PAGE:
If you love your business you don’t always love your business partner. The Shotgun Fund, a private equity firm, is going to the streets of Toronto to point out the funny and not-so-funny sides of a business marriage gone wrong. The I Hate My Partner campaign highlights the real challenges of a frustrated business partnership and how actions can be taken to remedy the situation where a shotgun clause is already in place.
A shotgun clause is a simple contract that allows one partner to buy out another at a fair price in a limited time frame. The Shotgun Fund specializes in giving private business owners quick access to private equity and the experience they need to effectively manage a shotgun clause situation.
“Today’s prudent business owners recognize that in personal or business relationships nothing lasts forever,” said Jim Ambrose, Partner of the Shotgun Fund. “The I Hate My Partner campaign is a fun way to draw attention to this challenge and how The Shotgun Fund levels the playing field when partners are fighting. When the smoke clears, and the bad guy is gone, The Shotgun Fund helps you to focus on the business and move on.”
The Shotgun Fund’s I Hate My Partner campaign will combine innovative street marketing, newspaper ads, media outreach and viral web elements that will poke fun at the business marriage gone bad, but also lead business people to the more serious consideration of how to deal with it effectively.
Finding yourself in the middle of a shotgun clause dissolution of a partnership can be difficult, leaving you with only weeks to find new capital investment if you want to remain in control of your business. The Shotgun Fund reviews the business situation and offers a fast decision on investment, and a plan to move the business forward into sustained growth after the partner dissolution.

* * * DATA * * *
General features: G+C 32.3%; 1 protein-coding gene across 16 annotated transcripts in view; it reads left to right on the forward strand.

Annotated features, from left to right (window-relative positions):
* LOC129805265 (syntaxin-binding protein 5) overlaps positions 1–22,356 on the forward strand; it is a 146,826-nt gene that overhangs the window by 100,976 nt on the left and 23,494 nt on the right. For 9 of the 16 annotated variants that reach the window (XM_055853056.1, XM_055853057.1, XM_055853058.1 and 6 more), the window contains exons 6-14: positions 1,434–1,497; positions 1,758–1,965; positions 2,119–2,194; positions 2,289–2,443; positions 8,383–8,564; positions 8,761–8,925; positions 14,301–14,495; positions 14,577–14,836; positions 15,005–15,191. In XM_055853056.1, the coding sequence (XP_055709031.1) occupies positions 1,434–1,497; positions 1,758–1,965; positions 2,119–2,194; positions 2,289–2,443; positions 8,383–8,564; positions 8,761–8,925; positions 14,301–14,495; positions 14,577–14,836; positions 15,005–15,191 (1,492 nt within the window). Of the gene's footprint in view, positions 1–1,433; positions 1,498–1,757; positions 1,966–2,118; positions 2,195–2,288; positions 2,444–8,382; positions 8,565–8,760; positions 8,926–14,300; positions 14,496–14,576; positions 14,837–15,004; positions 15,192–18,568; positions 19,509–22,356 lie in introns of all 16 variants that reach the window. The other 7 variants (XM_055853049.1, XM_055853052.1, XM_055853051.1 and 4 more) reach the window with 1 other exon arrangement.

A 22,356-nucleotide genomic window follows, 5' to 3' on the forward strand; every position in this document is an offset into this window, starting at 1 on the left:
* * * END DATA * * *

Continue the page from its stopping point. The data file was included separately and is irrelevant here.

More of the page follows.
David Bork of the Aspen Family Business Group, advisor to The Shotgun Fund, and internationally recognized family business expert, commented that “signs of a bad business relationship that can lead to trouble include:
- a lack of respect,
- an inability to share power,
- a lack of shared values, and
- conditional or no offering of assistance.”
“Money is not the most important thing to find in a shotgun execution. It is finding smart money that you can trust,” said Mr. Bork, “Otherwise you may just go from the frying pan and into the fire with a new set of problems you didn’t anticipate.”
The Shotgun Fund works with operating partners to realize shared growth and success for the business. On average The Shotgun Fund is invested in business partnerships for a minimum of 5 years. The Fund’s approach is to treat operating partners fairly to and align their shared interests to realize the interim and longer term success of the business.
“I partnered with them because of their professionalism, but after only a short time, I realized that Argosy’s principals were better and more trustworthy business partners than I first had in the business,” said Billy Shawn, Founder, The Canadian Drugstore. “That made a big difference to me and for helping our business realize its full potential.”
The Shotgun Fund is a targeted fund managed by Argosy Partners. Argosy Partners is a private investment partnership established in 1995 to provide merchant banking to small and medium-sized companies. As general partner of The Shotgun Fund, Argosy combines its own capital with that of a small number of institutions and entrepreneurs to make investments in private companies that are experiencing shareholder conflict.